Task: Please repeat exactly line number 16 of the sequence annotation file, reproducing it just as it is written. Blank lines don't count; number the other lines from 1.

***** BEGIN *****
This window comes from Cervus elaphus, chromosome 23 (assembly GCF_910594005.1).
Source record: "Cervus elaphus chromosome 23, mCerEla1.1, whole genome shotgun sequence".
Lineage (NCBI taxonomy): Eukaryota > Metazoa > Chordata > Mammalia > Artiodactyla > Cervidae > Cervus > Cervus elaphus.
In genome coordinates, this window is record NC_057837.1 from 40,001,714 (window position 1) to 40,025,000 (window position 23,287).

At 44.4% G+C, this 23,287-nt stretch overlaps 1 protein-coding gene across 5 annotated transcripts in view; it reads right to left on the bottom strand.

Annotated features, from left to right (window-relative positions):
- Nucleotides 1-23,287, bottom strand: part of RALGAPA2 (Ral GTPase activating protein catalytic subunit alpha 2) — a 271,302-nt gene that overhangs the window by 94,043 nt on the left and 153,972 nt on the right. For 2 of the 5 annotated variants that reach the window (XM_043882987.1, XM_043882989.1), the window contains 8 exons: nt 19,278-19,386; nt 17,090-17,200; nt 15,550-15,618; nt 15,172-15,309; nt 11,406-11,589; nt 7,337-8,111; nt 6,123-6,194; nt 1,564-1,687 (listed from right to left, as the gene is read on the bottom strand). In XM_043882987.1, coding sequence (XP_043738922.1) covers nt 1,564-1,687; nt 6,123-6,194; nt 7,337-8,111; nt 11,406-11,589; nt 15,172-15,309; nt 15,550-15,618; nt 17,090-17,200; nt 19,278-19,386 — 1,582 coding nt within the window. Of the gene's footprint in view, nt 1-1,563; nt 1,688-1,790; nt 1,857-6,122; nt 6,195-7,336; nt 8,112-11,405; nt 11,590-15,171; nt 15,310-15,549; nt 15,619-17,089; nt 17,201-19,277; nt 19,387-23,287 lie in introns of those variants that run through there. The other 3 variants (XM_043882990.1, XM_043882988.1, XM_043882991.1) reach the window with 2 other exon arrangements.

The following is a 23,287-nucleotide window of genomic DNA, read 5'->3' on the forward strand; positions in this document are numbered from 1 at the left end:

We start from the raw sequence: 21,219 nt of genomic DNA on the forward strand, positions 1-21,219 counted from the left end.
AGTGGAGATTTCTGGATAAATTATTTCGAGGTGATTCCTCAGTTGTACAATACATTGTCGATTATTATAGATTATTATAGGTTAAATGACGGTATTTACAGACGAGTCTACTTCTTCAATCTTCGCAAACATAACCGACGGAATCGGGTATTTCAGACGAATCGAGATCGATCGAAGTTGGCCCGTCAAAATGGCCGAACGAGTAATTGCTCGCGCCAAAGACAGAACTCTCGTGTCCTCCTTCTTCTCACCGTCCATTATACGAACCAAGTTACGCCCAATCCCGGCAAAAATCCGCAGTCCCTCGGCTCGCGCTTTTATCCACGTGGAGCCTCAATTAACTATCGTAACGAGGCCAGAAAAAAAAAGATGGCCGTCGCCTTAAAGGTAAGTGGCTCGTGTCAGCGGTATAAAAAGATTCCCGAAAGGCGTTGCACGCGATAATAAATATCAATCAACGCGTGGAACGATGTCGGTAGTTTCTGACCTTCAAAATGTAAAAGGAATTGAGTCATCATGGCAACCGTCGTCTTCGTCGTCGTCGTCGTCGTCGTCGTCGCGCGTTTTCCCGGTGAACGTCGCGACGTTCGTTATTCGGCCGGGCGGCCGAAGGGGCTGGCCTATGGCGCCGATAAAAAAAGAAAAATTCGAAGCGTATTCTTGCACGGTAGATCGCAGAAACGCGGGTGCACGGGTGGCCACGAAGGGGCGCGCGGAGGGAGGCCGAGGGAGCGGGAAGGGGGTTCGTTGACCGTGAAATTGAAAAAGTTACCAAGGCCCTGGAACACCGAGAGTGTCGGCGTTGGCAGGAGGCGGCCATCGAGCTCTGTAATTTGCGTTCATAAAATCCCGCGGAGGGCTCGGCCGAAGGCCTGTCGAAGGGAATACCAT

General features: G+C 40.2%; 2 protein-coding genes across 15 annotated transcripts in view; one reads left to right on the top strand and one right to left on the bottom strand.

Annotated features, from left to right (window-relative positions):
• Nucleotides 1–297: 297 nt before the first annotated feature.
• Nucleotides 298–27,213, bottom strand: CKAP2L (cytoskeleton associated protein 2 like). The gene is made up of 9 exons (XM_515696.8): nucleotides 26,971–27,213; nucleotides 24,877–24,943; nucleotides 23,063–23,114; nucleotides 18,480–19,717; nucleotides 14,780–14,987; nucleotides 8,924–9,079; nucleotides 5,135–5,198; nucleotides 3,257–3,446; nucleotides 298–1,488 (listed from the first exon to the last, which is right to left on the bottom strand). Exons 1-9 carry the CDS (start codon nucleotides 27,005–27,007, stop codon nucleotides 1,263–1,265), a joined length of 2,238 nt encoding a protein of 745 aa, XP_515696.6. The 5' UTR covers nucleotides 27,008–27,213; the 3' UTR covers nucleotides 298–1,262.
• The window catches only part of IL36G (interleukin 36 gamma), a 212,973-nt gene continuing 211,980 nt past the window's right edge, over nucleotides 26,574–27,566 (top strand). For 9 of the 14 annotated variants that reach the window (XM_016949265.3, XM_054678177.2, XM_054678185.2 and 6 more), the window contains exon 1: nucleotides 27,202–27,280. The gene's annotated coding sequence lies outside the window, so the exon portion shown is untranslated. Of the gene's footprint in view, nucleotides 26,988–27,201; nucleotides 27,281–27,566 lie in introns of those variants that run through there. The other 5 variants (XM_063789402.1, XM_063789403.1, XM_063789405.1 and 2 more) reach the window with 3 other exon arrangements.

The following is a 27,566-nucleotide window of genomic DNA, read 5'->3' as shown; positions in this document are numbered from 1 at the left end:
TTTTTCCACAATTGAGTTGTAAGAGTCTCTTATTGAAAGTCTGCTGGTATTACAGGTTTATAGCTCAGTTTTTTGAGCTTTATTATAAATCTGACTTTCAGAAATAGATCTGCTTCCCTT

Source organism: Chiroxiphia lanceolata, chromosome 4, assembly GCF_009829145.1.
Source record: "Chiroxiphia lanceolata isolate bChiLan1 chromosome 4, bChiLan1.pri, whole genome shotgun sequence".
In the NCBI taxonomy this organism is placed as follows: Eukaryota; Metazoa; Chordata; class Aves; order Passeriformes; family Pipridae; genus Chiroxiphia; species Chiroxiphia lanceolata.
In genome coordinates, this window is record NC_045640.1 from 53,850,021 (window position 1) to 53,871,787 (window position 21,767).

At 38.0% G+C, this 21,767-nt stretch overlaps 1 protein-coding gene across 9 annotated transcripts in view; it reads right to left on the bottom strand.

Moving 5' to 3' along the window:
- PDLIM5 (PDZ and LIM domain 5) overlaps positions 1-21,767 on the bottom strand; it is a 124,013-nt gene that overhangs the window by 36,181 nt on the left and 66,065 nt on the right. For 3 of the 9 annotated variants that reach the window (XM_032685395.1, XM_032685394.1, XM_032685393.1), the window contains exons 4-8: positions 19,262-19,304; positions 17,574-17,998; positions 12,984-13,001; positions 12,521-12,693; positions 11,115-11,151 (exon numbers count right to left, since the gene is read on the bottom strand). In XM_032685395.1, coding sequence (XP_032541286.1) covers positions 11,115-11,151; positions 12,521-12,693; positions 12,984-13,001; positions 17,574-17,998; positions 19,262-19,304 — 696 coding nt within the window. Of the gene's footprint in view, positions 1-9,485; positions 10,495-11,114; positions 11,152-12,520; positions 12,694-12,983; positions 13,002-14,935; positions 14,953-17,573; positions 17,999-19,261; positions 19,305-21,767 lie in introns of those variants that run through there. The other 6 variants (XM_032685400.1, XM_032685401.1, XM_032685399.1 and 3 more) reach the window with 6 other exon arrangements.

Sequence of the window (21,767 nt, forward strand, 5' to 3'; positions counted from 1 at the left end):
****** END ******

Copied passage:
The following is a 27,566-nucleotide window of genomic DNA, read 5'->3' as shown; positions in this document are numbered from 1 at the left end: